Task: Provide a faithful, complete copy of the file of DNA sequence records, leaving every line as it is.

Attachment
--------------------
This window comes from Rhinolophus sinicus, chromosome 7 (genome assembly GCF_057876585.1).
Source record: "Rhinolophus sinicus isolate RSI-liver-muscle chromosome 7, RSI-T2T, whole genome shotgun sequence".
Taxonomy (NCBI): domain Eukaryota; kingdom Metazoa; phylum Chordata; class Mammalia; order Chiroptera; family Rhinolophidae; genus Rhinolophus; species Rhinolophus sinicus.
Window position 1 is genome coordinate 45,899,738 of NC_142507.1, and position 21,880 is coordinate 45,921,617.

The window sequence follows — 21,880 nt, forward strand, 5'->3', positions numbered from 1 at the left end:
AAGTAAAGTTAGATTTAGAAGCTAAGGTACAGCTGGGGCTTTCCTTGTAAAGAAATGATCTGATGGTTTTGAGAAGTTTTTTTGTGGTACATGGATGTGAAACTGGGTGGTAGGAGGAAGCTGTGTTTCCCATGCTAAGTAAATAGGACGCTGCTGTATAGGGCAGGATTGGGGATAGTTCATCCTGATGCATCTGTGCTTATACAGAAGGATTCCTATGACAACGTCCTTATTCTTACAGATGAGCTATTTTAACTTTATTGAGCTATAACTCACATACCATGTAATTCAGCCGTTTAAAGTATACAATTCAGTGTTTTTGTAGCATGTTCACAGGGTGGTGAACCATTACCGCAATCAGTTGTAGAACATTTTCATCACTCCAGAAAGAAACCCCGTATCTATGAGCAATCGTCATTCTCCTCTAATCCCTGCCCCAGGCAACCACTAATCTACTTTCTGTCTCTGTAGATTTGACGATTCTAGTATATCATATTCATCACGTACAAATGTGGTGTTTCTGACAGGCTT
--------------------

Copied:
This window comes from Rhinolophus sinicus, chromosome 7 (genome assembly GCF_057876585.1).
Source record: "Rhinolophus sinicus isolate RSI-liver-muscle chromosome 7, RSI-T2T, whole genome shotgun sequence".
Taxonomy (NCBI): domain Eukaryota; kingdom Metazoa; phylum Chordata; class Mammalia; order Chiroptera; family Rhinolophidae; genus Rhinolophus; species Rhinolophus sinicus.
Window position 1 is genome coordinate 45,899,738 of NC_142507.1, and position 21,880 is coordinate 45,921,617.

The window sequence follows — 21,880 nt, forward strand, 5'->3', positions numbered from 1 at the left end:
AAGTAAAGTTAGATTTAGAAGCTAAGGTACAGCTGGGGCTTTCCTTGTAAAGAAATGATCTGATGGTTTTGAGAAGTTTTTTTGTGGTACATGGATGTGAAACTGGGTGGTAGGAGGAAGCTGTGTTTCCCATGCTAAGTAAATAGGACGCTGCTGTATAGGGCAGGATTGGGGATAGTTCATCCTGATGCATCTGTGCTTATACAGAAGGATTCCTATGACAACGTCCTTATTCTTACAGATGAGCTATTTTAACTTTATTGAGCTATAACTCACATACCATGTAATTCAGCCGTTTAAAGTATACAATTCAGTGTTTTTGTAGCATGTTCACAGGGTGGTGAACCATTACCGCAATCAGTTGTAGAACATTTTCATCACTCCAGAAAGAAACCCCGTATCTATGAGCAATCGTCATTCTCCTCTAATCCCTGCCCCAGGCAACCACTAATCTACTTTCTGTCTCTGTAGATTTGACGATTCTAGTATATCATATTCATCACGTACAAATGTGGTGTTTCTGACAGGCTT